Best Violin Shoulder Rests In 2020 For All People

Best Violin Shoulder Rests

The issue of violin shoulder rests is quite a contentious one.

Some believe that a player must never use a shoulder rest while others insist that it is impossible to play without one.

So which school of through do you abide by?

The choice to use or not use a shoulder rest is highly personal, and since you’re here, I reckon you do use shoulder rests, or at least are considering to get one.

In that case, how do you go about finding the perfect violin shoulder rest for your style of play and one which perfectly suits the length of your neck?

Well, let’s find out.

Best Violin Shoulder Rests In 2020 Reviewed

1. Fiddlerman Wood Violin Shoulder Rest, 4/4 & 3/4

The highlight of this violin shoulder rest is the collapsible feet, which allow you to store the shoulder rest in your violin case conveniently.

At the same time, the high-grip feet are height adjustable, and this allows for a better-personalized fit.

The beautifully crafted solid maple wood body is extremely durable and provides a warm resonance against your violin.

The wood base is covered with premium foam padding that ensures the player remains comfortable even during extended play.

Pros
  • Lightweight.
  • Sturdy construction.
  • Height is adjustable.
  • Has collapsible feet.
  • Comfortable for both right and left-handed players.
Cons
  • The feet fall off quite often.

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2. Kun Original Violin Shoulder Rest, 4/4

Kun shoulder rests are overwhelmingly preferred by players worldwide and for a good reason.

This particular rest has a good amount of adjustability. The player can adjust the location of the fit, the height of the feet, and the angle of the feet.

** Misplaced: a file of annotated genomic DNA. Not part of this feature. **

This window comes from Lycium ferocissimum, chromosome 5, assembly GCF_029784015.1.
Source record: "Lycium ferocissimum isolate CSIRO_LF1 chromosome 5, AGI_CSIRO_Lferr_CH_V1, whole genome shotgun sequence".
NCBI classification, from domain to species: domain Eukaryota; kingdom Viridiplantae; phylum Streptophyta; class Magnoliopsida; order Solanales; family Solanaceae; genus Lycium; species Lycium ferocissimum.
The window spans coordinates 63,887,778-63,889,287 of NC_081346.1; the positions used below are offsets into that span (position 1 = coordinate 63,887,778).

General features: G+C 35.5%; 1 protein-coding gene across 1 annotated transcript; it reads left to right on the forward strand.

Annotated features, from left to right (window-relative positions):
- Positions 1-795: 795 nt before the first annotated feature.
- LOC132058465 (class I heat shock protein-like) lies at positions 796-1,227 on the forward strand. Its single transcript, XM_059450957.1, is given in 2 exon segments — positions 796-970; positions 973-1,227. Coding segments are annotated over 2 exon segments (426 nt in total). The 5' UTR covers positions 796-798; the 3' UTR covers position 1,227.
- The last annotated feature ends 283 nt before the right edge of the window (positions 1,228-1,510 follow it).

Quite impressive, don’t you agree?

As a result of the three-directional adjustability, this rest can fit players with a variety of body shapes, regardless of what one’s preferences are.

At the same time, this shoulder rest comes with a fair amount of padding on the beam, which further enhances comfort.

There is no exposed metal on the feet, so you don’t have to worry about scratching your cherished instrument while using this shoulder rest.

Pros
  • Impressive adjustability.
  • Easy to assemble.
  • Sturdy construction.
  • Lightweight.
  • Comfortable.
Cons
  • The feet aren’t collapsible.

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3. Bonmusica Violin Shoulder Rest, 4/4

This Bonmusica violin shoulder rest is another impressively adjustable model.

With this rest, you could adjust the gadget’s height, width, and curve.

As a result, the player can obtain a precise fit while the rest remains as comfortable as possible.

The foam padding on the base is highly resistant to wear and tear, not to mention that it is incredibly comfortable as well.

If you are looking for a rest that allows for hands-free stability of your violin, then this Bonmusica rest is just what you need.

Pros
  • Solid, sturdy construction.